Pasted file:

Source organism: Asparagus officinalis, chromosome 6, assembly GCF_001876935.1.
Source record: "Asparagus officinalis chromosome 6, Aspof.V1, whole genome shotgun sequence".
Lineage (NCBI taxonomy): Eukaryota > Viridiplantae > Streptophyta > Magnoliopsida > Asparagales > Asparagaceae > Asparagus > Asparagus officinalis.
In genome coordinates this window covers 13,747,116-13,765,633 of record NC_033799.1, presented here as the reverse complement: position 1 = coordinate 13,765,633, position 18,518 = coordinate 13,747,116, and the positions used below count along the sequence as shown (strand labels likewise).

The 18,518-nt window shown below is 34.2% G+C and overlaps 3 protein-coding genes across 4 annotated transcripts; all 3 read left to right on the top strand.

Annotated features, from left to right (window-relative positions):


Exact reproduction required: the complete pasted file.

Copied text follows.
Source organism: Asparagus officinalis, chromosome 6, assembly GCF_001876935.1.
Source record: "Asparagus officinalis chromosome 6, Aspof.V1, whole genome shotgun sequence".
Lineage (NCBI taxonomy): Eukaryota > Viridiplantae > Streptophyta > Magnoliopsida > Asparagales > Asparagaceae > Asparagus > Asparagus officinalis.
In genome coordinates this window covers 13,747,116-13,765,633 of record NC_033799.1, presented here as the reverse complement: position 1 = coordinate 13,765,633, position 18,518 = coordinate 13,747,116, and the positions used below count along the sequence as shown (strand labels likewise).

The 18,518-nt window shown below is 34.2% G+C and overlaps 3 protein-coding genes across 4 annotated transcripts; all 3 read left to right on the top strand.

Annotated features, from left to right (window-relative positions):